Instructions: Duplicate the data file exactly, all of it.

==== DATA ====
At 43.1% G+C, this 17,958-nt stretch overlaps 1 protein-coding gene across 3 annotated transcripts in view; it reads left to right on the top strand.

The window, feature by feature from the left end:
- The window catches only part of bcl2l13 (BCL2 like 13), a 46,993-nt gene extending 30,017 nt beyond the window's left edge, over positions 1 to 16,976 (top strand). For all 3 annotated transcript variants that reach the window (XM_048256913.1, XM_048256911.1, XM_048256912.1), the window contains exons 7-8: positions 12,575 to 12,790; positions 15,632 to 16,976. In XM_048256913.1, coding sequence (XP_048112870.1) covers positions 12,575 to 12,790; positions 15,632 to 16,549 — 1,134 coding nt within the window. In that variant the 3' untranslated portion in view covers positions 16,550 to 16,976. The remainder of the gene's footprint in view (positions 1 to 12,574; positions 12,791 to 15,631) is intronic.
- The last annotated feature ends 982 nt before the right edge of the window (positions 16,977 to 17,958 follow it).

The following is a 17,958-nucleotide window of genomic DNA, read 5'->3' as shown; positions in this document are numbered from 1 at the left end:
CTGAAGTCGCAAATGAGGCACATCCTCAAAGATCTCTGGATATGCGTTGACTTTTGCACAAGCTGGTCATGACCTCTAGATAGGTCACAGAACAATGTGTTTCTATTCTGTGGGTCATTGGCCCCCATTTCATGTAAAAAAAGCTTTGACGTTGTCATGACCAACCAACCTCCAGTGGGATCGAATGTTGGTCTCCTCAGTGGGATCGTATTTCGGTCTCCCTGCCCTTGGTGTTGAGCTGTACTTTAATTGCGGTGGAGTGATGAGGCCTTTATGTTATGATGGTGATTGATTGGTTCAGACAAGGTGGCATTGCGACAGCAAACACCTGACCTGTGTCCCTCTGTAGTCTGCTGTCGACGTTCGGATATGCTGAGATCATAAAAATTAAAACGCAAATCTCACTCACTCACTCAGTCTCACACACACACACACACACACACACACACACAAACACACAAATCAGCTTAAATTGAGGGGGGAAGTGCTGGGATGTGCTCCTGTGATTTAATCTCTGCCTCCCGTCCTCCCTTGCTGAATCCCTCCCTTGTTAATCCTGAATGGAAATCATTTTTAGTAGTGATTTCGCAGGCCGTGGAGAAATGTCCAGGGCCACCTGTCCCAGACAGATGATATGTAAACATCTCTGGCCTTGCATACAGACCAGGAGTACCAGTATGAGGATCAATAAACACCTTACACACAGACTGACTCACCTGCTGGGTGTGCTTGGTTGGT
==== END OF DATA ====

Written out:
At 43.1% G+C, this 17,958-nt stretch overlaps 1 protein-coding gene across 3 annotated transcripts in view; it reads left to right on the top strand.

The window, feature by feature from the left end:
- The window catches only part of bcl2l13 (BCL2 like 13), a 46,993-nt gene extending 30,017 nt beyond the window's left edge, over positions 1 to 16,976 (top strand). For all 3 annotated transcript variants that reach the window (XM_048256913.1, XM_048256911.1, XM_048256912.1), the window contains exons 7-8: positions 12,575 to 12,790; positions 15,632 to 16,976. In XM_048256913.1, coding sequence (XP_048112870.1) covers positions 12,575 to 12,790; positions 15,632 to 16,549 — 1,134 coding nt within the window. In that variant the 3' untranslated portion in view covers positions 16,550 to 16,976. The remainder of the gene's footprint in view (positions 1 to 12,574; positions 12,791 to 15,631) is intronic.
- The last annotated feature ends 982 nt before the right edge of the window (positions 16,977 to 17,958 follow it).

The following is a 17,958-nucleotide window of genomic DNA, read 5'->3' as shown; positions in this document are numbered from 1 at the left end:
CTGAAGTCGCAAATGAGGCACATCCTCAAAGATCTCTGGATATGCGTTGACTTTTGCACAAGCTGGTCATGACCTCTAGATAGGTCACAGAACAATGTGTTTCTATTCTGTGGGTCATTGGCCCCCATTTCATGTAAAAAAAGCTTTGACGTTGTCATGACCAACCAACCTCCAGTGGGATCGAATGTTGGTCTCCTCAGTGGGATCGTATTTCGGTCTCCCTGCCCTTGGTGTTGAGCTGTACTTTAATTGCGGTGGAGTGATGAGGCCTTTATGTTATGATGGTGATTGATTGGTTCAGACAAGGTGGCATTGCGACAGCAAACACCTGACCTGTGTCCCTCTGTAGTCTGCTGTCGACGTTCGGATATGCTGAGATCATAAAAATTAAAACGCAAATCTCACTCACTCACTCAGTCTCACACACACACACACACACACACACACACACAAACACACAAATCAGCTTAAATTGAGGGGGGAAGTGCTGGGATGTGCTCCTGTGATTTAATCTCTGCCTCCCGTCCTCCCTTGCTGAATCCCTCCCTTGTTAATCCTGAATGGAAATCATTTTTAGTAGTGATTTCGCAGGCCGTGGAGAAATGTCCAGGGCCACCTGTCCCAGACAGATGATATGTAAACATCTCTGGCCTTGCATACAGACCAGGAGTACCAGTATGAGGATCAATAAACACCTTACACACAGACTGACTCACCTGCTGGGTGTGCTTGGTTGGT